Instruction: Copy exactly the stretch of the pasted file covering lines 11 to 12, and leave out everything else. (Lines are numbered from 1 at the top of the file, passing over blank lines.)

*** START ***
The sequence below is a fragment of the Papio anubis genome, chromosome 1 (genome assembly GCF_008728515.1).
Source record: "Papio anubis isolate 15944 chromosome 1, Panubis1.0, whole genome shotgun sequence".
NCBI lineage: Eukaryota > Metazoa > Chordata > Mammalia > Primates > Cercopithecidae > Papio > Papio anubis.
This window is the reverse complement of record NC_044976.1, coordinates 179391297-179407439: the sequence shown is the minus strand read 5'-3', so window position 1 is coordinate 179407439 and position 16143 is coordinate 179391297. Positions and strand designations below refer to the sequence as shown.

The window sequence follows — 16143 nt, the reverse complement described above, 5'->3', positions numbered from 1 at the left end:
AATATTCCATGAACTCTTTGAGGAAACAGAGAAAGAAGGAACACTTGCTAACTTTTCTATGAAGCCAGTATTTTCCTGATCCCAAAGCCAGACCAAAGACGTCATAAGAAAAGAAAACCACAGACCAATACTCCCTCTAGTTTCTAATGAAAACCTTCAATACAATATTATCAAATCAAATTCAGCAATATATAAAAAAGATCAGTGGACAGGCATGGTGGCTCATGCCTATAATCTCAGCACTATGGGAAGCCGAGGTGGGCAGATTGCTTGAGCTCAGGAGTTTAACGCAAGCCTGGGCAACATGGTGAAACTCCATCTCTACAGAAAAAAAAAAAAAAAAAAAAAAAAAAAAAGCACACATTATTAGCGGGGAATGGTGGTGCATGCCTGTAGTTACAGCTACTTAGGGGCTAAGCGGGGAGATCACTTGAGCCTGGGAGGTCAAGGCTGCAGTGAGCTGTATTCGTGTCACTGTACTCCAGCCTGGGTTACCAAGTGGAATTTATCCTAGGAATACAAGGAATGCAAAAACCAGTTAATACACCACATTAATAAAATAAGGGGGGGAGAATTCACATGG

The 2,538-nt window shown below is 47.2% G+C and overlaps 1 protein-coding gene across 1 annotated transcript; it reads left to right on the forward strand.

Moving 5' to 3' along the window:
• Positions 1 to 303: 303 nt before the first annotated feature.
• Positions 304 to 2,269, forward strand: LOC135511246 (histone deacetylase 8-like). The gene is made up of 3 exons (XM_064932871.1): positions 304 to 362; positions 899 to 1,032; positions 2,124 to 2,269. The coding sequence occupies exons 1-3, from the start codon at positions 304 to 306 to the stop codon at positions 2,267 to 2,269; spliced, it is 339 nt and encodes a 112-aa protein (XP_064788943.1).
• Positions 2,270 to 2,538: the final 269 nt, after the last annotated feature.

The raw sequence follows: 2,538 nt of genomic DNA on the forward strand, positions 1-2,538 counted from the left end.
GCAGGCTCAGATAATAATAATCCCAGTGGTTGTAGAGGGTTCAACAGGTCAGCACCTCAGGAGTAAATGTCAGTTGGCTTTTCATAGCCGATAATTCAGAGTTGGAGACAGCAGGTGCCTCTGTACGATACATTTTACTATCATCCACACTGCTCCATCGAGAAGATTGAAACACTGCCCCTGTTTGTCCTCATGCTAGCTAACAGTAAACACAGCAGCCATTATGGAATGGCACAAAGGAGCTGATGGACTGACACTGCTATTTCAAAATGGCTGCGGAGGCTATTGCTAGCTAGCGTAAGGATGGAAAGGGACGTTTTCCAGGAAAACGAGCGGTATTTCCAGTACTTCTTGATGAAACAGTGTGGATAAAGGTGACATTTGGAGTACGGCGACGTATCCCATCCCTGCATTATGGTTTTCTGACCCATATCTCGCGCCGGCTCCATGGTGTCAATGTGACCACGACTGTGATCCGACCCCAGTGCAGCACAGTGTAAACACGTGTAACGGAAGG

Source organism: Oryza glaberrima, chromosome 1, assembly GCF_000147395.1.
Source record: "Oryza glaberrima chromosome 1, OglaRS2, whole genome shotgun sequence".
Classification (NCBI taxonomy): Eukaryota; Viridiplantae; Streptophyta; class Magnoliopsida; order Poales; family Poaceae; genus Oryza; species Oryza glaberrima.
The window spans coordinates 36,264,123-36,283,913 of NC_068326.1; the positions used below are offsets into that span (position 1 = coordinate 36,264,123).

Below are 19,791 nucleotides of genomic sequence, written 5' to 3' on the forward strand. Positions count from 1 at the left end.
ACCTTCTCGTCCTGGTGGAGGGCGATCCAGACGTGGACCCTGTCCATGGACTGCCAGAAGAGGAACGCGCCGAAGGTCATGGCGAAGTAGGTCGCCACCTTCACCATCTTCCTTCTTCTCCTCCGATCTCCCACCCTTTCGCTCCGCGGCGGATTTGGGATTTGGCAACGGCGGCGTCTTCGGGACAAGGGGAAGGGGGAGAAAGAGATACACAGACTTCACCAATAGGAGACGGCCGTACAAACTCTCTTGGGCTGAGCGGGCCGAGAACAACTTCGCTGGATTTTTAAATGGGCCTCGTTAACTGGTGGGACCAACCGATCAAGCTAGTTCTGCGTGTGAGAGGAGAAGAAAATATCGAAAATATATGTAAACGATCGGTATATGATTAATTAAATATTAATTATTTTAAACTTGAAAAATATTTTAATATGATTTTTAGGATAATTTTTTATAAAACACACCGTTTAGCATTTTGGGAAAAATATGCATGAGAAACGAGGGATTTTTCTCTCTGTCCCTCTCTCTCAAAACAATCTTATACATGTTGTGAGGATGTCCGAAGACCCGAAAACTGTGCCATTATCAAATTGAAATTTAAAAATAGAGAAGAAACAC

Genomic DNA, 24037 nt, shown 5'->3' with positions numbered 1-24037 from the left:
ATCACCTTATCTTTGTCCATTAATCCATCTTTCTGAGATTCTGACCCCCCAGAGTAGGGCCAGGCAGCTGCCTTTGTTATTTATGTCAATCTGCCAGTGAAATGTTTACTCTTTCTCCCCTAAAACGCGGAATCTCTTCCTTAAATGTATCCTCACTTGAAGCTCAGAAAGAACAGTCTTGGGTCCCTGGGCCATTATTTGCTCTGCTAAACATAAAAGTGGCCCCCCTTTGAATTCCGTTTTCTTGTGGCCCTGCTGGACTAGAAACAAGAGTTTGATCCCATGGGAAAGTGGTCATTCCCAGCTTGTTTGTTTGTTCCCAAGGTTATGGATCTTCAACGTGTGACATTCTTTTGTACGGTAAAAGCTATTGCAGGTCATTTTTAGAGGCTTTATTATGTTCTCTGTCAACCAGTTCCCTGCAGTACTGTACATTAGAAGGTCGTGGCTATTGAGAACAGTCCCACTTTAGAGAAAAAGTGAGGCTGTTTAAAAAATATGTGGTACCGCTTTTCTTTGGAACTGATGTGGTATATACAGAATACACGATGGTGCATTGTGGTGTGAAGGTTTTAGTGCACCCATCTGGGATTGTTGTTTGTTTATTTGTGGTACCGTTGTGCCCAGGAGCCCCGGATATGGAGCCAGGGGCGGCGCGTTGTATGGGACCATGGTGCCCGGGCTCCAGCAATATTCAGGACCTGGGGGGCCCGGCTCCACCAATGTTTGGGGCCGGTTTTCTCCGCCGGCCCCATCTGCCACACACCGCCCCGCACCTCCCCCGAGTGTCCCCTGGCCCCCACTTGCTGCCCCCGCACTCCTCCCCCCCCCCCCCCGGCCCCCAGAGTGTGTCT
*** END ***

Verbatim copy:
• Positions 2,270 to 2,538: the final 269 nt, after the last annotated feature.

The raw sequence follows: 2,538 nt of genomic DNA on the forward strand, positions 1-2,538 counted from the left end.